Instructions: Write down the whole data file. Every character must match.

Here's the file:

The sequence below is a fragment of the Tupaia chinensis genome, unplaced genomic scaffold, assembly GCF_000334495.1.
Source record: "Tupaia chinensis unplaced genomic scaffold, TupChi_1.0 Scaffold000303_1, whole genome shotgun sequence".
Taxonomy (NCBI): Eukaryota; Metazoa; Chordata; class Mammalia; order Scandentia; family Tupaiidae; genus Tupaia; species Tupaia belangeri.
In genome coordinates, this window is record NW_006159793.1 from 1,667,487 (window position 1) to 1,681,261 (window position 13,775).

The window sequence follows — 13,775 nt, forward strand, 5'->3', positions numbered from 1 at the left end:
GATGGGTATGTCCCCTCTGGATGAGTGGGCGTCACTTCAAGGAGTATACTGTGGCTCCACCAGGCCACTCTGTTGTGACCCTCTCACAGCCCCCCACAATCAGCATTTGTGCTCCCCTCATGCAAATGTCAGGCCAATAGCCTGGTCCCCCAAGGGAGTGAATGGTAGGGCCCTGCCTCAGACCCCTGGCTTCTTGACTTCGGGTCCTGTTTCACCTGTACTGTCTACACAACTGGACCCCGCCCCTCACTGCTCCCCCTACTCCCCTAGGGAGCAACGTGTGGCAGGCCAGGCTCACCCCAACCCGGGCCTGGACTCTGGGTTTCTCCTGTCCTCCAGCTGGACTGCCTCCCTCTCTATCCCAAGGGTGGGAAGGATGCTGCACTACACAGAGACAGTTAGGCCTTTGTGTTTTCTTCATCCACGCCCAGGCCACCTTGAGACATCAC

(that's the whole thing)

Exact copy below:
The sequence below is a fragment of the Tupaia chinensis genome, unplaced genomic scaffold, assembly GCF_000334495.1.
Source record: "Tupaia chinensis unplaced genomic scaffold, TupChi_1.0 Scaffold000303_1, whole genome shotgun sequence".
Taxonomy (NCBI): Eukaryota; Metazoa; Chordata; class Mammalia; order Scandentia; family Tupaiidae; genus Tupaia; species Tupaia belangeri.
In genome coordinates, this window is record NW_006159793.1 from 1,667,487 (window position 1) to 1,681,261 (window position 13,775).

The window sequence follows — 13,775 nt, forward strand, 5'->3', positions numbered from 1 at the left end:
GATGGGTATGTCCCCTCTGGATGAGTGGGCGTCACTTCAAGGAGTATACTGTGGCTCCACCAGGCCACTCTGTTGTGACCCTCTCACAGCCCCCCACAATCAGCATTTGTGCTCCCCTCATGCAAATGTCAGGCCAATAGCCTGGTCCCCCAAGGGAGTGAATGGTAGGGCCCTGCCTCAGACCCCTGGCTTCTTGACTTCGGGTCCTGTTTCACCTGTACTGTCTACACAACTGGACCCCGCCCCTCACTGCTCCCCCTACTCCCCTAGGGAGCAACGTGTGGCAGGCCAGGCTCACCCCAACCCGGGCCTGGACTCTGGGTTTCTCCTGTCCTCCAGCTGGACTGCCTCCCTCTCTATCCCAAGGGTGGGAAGGATGCTGCACTACACAGAGACAGTTAGGCCTTTGTGTTTTCTTCATCCACGCCCAGGCCACCTTGAGACATCAC